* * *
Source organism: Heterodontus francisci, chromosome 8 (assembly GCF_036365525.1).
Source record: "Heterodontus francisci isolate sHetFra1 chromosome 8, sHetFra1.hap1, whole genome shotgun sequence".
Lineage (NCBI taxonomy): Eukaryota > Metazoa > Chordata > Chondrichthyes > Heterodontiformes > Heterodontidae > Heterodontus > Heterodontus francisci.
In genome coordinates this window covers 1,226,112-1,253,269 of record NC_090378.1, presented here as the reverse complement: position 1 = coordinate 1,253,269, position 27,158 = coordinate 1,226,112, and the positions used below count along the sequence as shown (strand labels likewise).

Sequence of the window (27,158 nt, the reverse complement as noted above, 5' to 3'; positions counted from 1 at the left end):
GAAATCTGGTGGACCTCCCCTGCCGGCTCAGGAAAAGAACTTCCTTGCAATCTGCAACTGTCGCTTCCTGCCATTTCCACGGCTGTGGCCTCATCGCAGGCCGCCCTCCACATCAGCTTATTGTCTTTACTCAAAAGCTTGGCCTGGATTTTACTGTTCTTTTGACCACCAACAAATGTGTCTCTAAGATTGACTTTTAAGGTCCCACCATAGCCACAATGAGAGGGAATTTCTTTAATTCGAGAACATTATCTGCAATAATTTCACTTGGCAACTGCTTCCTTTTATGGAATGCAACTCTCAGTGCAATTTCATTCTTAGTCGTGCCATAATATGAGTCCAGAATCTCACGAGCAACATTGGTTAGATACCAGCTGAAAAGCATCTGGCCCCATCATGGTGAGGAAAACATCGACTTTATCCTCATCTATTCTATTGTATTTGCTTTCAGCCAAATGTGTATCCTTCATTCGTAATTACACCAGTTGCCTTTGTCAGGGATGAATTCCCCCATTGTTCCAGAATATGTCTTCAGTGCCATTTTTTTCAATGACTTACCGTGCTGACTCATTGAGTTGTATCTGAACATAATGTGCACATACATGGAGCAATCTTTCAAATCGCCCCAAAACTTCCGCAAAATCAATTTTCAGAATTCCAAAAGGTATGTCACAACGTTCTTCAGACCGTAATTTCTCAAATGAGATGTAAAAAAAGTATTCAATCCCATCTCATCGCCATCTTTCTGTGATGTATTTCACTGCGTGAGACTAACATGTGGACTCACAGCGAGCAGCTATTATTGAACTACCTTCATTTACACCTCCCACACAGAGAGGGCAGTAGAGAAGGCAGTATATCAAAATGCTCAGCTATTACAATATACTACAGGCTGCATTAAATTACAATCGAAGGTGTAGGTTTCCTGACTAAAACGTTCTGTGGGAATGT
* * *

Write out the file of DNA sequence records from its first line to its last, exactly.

Source organism: Heterodontus francisci, chromosome 8 (assembly GCF_036365525.1).
Source record: "Heterodontus francisci isolate sHetFra1 chromosome 8, sHetFra1.hap1, whole genome shotgun sequence".
Lineage (NCBI taxonomy): Eukaryota > Metazoa > Chordata > Chondrichthyes > Heterodontiformes > Heterodontidae > Heterodontus > Heterodontus francisci.
In genome coordinates this window covers 1,226,112-1,253,269 of record NC_090378.1, presented here as the reverse complement: position 1 = coordinate 1,253,269, position 27,158 = coordinate 1,226,112, and the positions used below count along the sequence as shown (strand labels likewise).

Sequence of the window (27,158 nt, the reverse complement as noted above, 5' to 3'; positions counted from 1 at the left end):
GAAATCTGGTGGACCTCCCCTGCCGGCTCAGGAAAAGAACTTCCTTGCAATCTGCAACTGTCGCTTCCTGCCATTTCCACGGCTGTGGCCTCATCGCAGGCCGCCCTCCACATCAGCTTATTGTCTTTACTCAAAAGCTTGGCCTGGATTTTACTGTTCTTTTGACCACCAACAAATGTGTCTCTAAGATTGACTTTTAAGGTCCCACCATAGCCACAATGAGAGGGAATTTCTTTAATTCGAGAACATTATCTGCAATAATTTCACTTGGCAACTGCTTCCTTTTATGGAATGCAACTCTCAGTGCAATTTCATTCTTAGTCGTGCCATAATATGAGTCCAGAATCTCACGAGCAACATTGGTTAGATACCAGCTGAAAAGCATCTGGCCCCATCATGGTGAGGAAAACATCGACTTTATCCTCATCTATTCTATTGTATTTGCTTTCAGCCAAATGTGTATCCTTCATTCGTAATTACACCAGTTGCCTTTGTCAGGGATGAATTCCCCCATTGTTCCAGAATATGTCTTCAGTGCCATTTTTTTCAATGACTTACCGTGCTGACTCATTGAGTTGTATCTGAACATAATGTGCACATACATGGAGCAATCTTTCAAATCGCCCCAAAACTTCCGCAAAATCAATTTTCAGAATTCCAAAAGGTATGTCACAACGTTCTTCAGACCGTAATTTCTCAAATGAGATGTAAAAAAAGTATTCAATCCCATCTCATCGCCATCTTTCTGTGATGTATTTCACTGCGTGAGACTAACATGTGGACTCACAGCGAGCAGCTATTATTGAACTACCTTCATTTACACCTCCCACACAGAGAGGGCAGTAGAGAAGGCAGTATATCAAAATGCTCAGCTATTACAATATACTACAGGCTGCATTAAATTACAATCGAAGGTGTAGGTTTCCTGACTAAAACGTTCTGTGGGAATGT